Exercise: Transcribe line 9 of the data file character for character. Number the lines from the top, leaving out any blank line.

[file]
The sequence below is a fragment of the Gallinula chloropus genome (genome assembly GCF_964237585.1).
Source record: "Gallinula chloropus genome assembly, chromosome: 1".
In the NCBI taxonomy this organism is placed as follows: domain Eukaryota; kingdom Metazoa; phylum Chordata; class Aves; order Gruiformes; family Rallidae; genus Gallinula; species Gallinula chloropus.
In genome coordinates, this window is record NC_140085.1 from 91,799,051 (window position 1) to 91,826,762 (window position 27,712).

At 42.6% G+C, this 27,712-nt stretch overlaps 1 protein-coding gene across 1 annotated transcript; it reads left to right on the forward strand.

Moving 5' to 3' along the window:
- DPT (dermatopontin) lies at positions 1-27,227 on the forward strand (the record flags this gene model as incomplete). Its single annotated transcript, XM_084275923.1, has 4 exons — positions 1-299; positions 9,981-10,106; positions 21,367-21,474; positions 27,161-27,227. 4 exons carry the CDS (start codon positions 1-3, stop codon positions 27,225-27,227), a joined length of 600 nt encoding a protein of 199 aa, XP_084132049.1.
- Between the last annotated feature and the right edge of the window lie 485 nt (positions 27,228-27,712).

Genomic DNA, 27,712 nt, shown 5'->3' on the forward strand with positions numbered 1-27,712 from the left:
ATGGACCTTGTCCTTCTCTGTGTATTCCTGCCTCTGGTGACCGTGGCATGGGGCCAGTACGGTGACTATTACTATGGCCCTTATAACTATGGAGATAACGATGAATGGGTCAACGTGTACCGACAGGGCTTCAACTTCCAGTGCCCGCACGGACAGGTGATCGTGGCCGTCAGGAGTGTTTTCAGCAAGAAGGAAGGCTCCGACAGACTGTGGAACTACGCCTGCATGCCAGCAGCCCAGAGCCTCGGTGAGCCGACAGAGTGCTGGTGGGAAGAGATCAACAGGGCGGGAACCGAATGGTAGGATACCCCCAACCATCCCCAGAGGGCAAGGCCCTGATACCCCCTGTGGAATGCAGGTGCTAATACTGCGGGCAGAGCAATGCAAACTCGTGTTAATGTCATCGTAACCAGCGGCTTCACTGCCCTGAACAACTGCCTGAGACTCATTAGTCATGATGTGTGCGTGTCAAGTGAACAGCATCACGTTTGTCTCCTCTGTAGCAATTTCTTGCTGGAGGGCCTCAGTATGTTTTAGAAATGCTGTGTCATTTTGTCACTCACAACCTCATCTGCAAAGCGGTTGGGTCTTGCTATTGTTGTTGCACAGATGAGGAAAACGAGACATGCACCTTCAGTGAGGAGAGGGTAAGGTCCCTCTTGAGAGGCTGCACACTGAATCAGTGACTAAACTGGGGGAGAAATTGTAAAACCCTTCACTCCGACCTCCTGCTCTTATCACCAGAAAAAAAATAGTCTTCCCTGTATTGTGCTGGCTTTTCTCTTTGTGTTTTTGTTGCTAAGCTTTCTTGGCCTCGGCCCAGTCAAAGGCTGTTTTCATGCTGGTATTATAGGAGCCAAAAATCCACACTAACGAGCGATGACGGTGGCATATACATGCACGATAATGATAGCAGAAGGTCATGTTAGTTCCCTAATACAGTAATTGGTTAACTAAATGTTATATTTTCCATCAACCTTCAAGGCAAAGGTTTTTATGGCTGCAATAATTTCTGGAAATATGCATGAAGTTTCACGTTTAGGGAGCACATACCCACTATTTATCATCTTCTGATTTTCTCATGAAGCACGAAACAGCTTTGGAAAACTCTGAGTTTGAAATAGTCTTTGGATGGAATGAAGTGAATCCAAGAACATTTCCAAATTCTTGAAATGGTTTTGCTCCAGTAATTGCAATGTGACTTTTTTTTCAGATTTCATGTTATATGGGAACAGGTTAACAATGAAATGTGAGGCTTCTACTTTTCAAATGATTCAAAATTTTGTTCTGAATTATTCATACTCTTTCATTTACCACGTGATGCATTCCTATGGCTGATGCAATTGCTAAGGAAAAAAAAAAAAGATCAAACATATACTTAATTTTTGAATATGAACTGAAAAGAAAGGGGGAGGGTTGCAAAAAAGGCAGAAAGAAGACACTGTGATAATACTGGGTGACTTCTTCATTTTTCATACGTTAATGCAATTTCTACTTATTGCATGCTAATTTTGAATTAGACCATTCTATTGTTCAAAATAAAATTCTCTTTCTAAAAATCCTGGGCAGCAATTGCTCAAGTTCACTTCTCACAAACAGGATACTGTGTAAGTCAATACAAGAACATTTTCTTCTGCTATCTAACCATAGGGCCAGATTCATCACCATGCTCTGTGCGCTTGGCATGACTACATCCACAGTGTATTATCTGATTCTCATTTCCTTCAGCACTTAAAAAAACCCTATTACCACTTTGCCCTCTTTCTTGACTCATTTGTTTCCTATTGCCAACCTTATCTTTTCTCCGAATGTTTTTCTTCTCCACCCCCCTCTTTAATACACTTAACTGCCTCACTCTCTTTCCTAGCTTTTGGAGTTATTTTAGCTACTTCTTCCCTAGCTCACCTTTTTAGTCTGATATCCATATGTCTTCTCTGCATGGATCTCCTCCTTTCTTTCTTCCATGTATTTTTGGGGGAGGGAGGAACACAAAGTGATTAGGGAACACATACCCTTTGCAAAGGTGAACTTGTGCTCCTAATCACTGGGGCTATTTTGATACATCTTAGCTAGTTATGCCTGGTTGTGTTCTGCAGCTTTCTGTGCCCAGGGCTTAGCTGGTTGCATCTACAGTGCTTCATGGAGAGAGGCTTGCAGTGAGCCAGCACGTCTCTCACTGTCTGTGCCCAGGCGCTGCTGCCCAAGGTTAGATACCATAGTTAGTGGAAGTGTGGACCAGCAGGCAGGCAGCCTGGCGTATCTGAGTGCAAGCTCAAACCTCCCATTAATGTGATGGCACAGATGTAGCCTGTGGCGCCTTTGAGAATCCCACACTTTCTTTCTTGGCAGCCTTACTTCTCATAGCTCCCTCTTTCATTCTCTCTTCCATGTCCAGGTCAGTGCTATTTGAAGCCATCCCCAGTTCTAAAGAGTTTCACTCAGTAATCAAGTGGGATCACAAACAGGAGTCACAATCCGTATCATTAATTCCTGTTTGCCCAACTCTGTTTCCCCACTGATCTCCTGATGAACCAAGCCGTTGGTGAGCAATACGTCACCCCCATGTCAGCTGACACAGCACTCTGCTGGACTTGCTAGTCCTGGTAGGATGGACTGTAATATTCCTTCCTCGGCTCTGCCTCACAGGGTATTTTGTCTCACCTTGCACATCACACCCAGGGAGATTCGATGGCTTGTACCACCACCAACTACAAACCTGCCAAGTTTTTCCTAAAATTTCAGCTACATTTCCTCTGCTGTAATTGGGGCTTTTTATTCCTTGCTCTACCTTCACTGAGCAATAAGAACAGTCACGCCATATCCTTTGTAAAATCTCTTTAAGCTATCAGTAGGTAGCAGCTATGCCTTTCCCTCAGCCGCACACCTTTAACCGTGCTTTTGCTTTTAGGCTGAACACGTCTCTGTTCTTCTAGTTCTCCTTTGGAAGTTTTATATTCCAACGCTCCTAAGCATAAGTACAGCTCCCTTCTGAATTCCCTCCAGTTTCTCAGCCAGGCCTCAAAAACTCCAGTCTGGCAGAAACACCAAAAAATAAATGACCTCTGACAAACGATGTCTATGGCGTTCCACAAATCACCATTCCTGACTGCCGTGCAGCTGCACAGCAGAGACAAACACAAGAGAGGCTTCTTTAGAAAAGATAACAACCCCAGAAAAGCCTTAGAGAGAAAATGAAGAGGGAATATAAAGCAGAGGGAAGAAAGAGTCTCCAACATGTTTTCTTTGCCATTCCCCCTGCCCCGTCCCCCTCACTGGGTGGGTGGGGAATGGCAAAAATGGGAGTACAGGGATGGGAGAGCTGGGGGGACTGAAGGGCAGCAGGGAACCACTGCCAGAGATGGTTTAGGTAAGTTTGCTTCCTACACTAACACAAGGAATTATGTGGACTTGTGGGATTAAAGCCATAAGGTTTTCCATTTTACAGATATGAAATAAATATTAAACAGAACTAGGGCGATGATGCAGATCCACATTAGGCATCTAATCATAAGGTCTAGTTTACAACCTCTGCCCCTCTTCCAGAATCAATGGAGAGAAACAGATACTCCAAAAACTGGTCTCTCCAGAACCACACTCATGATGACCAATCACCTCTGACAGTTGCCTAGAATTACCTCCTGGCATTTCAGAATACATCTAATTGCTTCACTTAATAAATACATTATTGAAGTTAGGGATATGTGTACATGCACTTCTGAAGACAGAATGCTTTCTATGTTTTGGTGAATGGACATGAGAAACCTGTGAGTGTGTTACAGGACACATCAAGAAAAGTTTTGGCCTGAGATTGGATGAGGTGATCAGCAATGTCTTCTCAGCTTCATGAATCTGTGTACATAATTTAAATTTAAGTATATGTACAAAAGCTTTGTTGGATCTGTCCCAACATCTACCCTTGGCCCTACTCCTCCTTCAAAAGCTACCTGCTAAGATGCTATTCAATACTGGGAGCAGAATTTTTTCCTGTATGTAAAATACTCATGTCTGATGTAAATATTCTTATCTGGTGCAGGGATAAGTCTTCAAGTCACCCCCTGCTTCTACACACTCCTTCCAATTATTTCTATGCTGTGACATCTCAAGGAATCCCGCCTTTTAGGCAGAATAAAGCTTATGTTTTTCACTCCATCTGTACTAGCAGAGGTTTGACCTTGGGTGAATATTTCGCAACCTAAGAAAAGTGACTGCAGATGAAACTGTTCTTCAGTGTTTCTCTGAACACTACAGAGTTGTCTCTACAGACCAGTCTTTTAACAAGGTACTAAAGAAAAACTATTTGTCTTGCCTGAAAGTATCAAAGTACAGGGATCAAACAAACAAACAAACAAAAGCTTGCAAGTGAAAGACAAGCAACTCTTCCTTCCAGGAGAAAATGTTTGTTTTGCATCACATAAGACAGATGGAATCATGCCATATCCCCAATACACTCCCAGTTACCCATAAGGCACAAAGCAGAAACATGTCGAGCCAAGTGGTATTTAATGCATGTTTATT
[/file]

Genomic DNA, 27,712 nt, shown 5'->3' on the forward strand with positions numbered 1-27,712 from the left: